New US FDA Guidance: How to Utilize the Dual 510(k) and CLIA Waiver IVD Market Pathway
EMERGO SUMMARY OF KEY POINTS:
- New FDA recommendations issued for IVD manufacturers using the Dual 510(k) and CLIA Waiver by Application registration pathway.
- The FDA’s Dual Submission pathway allows IVDs to reach the US market faster than if registrants obtain 510(k) clearance and then CLIA waived categorization in a stepwise process.
- The Dual Submission registration pathway is best suited for simple IVDs subject to 510(k) rather than Premarket Approval (PMA) review.
New guidance from the US Food and Drug Administration explains requirements for in vitro diagnostic manufacturers to register for premarket notification using the agency’s Dual 510(k) and Clinical Laboratory Improvement Amendments (CLIA) Waiver by Application.
The draft guidance notes that the dual pathway allows manufacturers of new IVD devices faster US market access by obtaining 510(k) clearance alongside CLIA waived categorization, which would otherwise occur after premarket notification or approval of an IVD in what the agency calls a “stepwise approach.” CLIA requirements, covered in separate guidance, apply to FDA categorization of IVD products according to their complexity.
What constitutes a Dual Submission?
According to the guidance, Dual Submissions are most appropriate for IVDs with the following characteristics:
- Include fail-safe and failure alert features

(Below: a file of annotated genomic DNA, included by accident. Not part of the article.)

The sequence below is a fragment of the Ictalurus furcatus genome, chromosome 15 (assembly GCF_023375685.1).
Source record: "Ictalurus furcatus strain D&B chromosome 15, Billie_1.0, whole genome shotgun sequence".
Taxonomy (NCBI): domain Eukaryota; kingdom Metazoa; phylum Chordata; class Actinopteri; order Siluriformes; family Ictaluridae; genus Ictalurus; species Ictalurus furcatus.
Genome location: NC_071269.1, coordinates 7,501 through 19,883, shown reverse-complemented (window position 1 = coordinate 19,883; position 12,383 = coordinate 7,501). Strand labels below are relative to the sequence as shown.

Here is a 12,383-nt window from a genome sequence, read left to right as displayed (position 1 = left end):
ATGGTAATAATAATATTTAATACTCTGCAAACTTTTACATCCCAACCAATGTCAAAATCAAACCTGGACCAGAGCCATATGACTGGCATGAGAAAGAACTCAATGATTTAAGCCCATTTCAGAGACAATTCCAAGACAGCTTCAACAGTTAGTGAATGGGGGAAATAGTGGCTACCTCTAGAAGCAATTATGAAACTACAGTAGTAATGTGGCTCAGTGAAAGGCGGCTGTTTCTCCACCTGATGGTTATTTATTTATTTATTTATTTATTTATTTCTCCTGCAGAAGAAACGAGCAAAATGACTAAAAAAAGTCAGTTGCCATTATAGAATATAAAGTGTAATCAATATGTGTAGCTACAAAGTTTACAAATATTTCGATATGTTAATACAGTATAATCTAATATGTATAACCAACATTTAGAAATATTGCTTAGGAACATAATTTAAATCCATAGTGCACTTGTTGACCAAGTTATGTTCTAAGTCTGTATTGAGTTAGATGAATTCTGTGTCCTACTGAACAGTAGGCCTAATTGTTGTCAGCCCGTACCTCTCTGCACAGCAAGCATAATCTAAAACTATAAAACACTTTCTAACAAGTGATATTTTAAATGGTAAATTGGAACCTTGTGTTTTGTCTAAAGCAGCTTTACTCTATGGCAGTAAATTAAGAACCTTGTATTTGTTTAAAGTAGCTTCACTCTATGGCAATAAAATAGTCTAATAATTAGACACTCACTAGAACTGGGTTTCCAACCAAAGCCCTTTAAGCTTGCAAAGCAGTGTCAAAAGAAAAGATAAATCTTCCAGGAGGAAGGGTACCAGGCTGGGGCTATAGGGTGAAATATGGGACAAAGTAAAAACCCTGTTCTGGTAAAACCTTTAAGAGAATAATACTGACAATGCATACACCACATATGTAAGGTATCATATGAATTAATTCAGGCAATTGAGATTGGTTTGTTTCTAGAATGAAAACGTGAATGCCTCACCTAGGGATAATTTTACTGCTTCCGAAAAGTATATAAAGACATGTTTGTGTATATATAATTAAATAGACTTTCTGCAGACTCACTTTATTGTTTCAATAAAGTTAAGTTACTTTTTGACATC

- Have few or no pre-analytical steps
- Subject to 510(k) rather than Premarket Approval review
FDA recommends that an IVD registrant first request a Pre-Submission (Pre-Sub) meeting in order to inform the agency that it plans to submit a Dual Submission. Then, the registrant should include the following components in the Dual Submission itself:
- IVD device description showing that it is demonstrably simple according to criteria listed in Section III of FDA CLIA Waiver Application guidance
- Risk analysis results of the device that identify potential sources of error
- Description of device’s failure-alert and fail-safe mechanisms, including validation and verification studies showing effectiveness of these measures
- Results of flex studies demonstrating effectiveness of the device under stress conditions
- Analytical study results covering sensitivity and specificity, measuring intervals, linearity and related issues
- Design and results of comparison studies showing insignificant risk of the device’s use by untrained operators
- Design and results of reproducibility studies of the device carried out by untrained operators
- Proposed device labeling and instructions for use
Dual Submission registrants should also include appropriate 510(k) documents in their applications.
Dual Submission study recommendations
The guidance also recommends that Dual Submission applicants design comparison and reproducibility studies that closely replicate CLIA waived patient samples and environments. Study designs should identify CLIA Waiver testing sites, untrained operators and intended sample types and matrices.
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